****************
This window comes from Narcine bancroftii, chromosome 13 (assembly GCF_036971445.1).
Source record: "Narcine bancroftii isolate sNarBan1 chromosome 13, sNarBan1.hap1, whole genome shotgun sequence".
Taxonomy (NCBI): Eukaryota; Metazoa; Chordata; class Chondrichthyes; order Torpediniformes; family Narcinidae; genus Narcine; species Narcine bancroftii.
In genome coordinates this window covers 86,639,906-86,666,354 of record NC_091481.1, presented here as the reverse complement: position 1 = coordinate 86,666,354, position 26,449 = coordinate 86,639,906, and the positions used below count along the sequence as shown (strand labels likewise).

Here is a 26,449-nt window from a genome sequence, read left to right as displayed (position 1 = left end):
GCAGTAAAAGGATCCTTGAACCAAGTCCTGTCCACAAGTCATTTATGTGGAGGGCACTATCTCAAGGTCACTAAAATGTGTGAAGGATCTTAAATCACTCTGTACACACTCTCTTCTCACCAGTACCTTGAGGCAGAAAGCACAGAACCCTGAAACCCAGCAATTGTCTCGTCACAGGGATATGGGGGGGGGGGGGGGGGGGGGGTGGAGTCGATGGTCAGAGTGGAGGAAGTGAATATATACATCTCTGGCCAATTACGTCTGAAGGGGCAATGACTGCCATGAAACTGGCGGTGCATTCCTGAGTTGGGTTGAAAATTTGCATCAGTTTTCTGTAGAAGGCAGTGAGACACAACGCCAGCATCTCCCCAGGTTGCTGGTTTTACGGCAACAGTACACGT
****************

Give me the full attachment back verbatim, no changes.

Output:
This window comes from Narcine bancroftii, chromosome 13 (assembly GCF_036971445.1).
Source record: "Narcine bancroftii isolate sNarBan1 chromosome 13, sNarBan1.hap1, whole genome shotgun sequence".
Taxonomy (NCBI): Eukaryota; Metazoa; Chordata; class Chondrichthyes; order Torpediniformes; family Narcinidae; genus Narcine; species Narcine bancroftii.
In genome coordinates this window covers 86,639,906-86,666,354 of record NC_091481.1, presented here as the reverse complement: position 1 = coordinate 86,666,354, position 26,449 = coordinate 86,639,906, and the positions used below count along the sequence as shown (strand labels likewise).

Here is a 26,449-nt window from a genome sequence, read left to right as displayed (position 1 = left end):
GCAGTAAAAGGATCCTTGAACCAAGTCCTGTCCACAAGTCATTTATGTGGAGGGCACTATCTCAAGGTCACTAAAATGTGTGAAGGATCTTAAATCACTCTGTACACACTCTCTTCTCACCAGTACCTTGAGGCAGAAAGCACAGAACCCTGAAACCCAGCAATTGTCTCGTCACAGGGATATGGGGGGGGGGGGGGGGGGGGGGTGGAGTCGATGGTCAGAGTGGAGGAAGTGAATATATACATCTCTGGCCAATTACGTCTGAAGGGGCAATGACTGCCATGAAACTGGCGGTGCATTCCTGAGTTGGGTTGAAAATTTGCATCAGTTTTCTGTAGAAGGCAGTGAGACACAACGCCAGCATCTCCCCAGGTTGCTGGTTTTACGGCAACAGTACACGT